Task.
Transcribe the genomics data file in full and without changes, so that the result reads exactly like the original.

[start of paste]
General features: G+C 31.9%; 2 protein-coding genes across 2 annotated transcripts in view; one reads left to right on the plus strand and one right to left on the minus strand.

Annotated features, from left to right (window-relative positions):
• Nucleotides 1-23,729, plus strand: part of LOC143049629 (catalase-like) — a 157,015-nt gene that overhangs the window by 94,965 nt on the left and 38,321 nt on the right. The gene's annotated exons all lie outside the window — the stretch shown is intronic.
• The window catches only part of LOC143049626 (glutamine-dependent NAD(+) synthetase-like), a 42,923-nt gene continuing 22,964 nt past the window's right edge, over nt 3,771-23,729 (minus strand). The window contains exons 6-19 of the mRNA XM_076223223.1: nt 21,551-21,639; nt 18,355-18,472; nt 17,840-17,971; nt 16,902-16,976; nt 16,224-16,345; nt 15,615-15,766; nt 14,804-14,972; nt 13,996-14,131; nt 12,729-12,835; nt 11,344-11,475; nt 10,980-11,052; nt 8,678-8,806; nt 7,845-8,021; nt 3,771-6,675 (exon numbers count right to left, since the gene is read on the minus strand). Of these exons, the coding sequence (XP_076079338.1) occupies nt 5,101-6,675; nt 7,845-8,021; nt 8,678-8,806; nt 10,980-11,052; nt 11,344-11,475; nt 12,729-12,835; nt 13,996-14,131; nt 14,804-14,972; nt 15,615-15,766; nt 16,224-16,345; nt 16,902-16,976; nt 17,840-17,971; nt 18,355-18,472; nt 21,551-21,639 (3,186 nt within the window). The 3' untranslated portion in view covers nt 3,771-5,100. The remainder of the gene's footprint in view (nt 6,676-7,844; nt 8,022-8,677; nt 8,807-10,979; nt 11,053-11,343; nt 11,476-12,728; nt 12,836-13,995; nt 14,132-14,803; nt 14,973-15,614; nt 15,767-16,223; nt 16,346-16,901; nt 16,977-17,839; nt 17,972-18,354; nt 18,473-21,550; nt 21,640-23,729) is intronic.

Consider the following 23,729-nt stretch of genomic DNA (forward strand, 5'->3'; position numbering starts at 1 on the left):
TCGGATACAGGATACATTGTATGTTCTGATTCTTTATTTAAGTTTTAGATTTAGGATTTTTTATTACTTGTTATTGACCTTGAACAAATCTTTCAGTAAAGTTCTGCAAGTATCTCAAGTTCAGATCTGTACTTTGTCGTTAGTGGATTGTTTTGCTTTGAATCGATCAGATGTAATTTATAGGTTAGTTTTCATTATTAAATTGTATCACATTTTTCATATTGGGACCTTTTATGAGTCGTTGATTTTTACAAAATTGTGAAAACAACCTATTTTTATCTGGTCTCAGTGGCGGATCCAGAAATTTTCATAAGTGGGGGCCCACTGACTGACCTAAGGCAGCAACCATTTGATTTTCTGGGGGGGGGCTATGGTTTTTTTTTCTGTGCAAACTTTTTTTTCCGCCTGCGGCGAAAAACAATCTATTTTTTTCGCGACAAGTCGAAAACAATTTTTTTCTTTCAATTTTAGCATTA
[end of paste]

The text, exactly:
General features: G+C 31.9%; 2 protein-coding genes across 2 annotated transcripts in view; one reads left to right on the plus strand and one right to left on the minus strand.

Annotated features, from left to right (window-relative positions):
• Nucleotides 1-23,729, plus strand: part of LOC143049629 (catalase-like) — a 157,015-nt gene that overhangs the window by 94,965 nt on the left and 38,321 nt on the right. The gene's annotated exons all lie outside the window — the stretch shown is intronic.
• The window catches only part of LOC143049626 (glutamine-dependent NAD(+) synthetase-like), a 42,923-nt gene continuing 22,964 nt past the window's right edge, over nt 3,771-23,729 (minus strand). The window contains exons 6-19 of the mRNA XM_076223223.1: nt 21,551-21,639; nt 18,355-18,472; nt 17,840-17,971; nt 16,902-16,976; nt 16,224-16,345; nt 15,615-15,766; nt 14,804-14,972; nt 13,996-14,131; nt 12,729-12,835; nt 11,344-11,475; nt 10,980-11,052; nt 8,678-8,806; nt 7,845-8,021; nt 3,771-6,675 (exon numbers count right to left, since the gene is read on the minus strand). Of these exons, the coding sequence (XP_076079338.1) occupies nt 5,101-6,675; nt 7,845-8,021; nt 8,678-8,806; nt 10,980-11,052; nt 11,344-11,475; nt 12,729-12,835; nt 13,996-14,131; nt 14,804-14,972; nt 15,615-15,766; nt 16,224-16,345; nt 16,902-16,976; nt 17,840-17,971; nt 18,355-18,472; nt 21,551-21,639 (3,186 nt within the window). The 3' untranslated portion in view covers nt 3,771-5,100. The remainder of the gene's footprint in view (nt 6,676-7,844; nt 8,022-8,677; nt 8,807-10,979; nt 11,053-11,343; nt 11,476-12,728; nt 12,836-13,995; nt 14,132-14,803; nt 14,973-15,614; nt 15,767-16,223; nt 16,346-16,901; nt 16,977-17,839; nt 17,972-18,354; nt 18,473-21,550; nt 21,640-23,729) is intronic.

Consider the following 23,729-nt stretch of genomic DNA (forward strand, 5'->3'; position numbering starts at 1 on the left):
TCGGATACAGGATACATTGTATGTTCTGATTCTTTATTTAAGTTTTAGATTTAGGATTTTTTATTACTTGTTATTGACCTTGAACAAATCTTTCAGTAAAGTTCTGCAAGTATCTCAAGTTCAGATCTGTACTTTGTCGTTAGTGGATTGTTTTGCTTTGAATCGATCAGATGTAATTTATAGGTTAGTTTTCATTATTAAATTGTATCACATTTTTCATATTGGGACCTTTTATGAGTCGTTGATTTTTACAAAATTGTGAAAACAACCTATTTTTATCTGGTCTCAGTGGCGGATCCAGAAATTTTCATAAGTGGGGGCCCACTGACTGACCTAAGGCAGCAACCATTTGATTTTCTGGGGGGGGGCTATGGTTTTTTTTTCTGTGCAAACTTTTTTTTCCGCCTGCGGCGAAAAACAATCTATTTTTTTCGCGACAAGTCGAAAACAATTTTTTTCTTTCAATTTTAGCATTA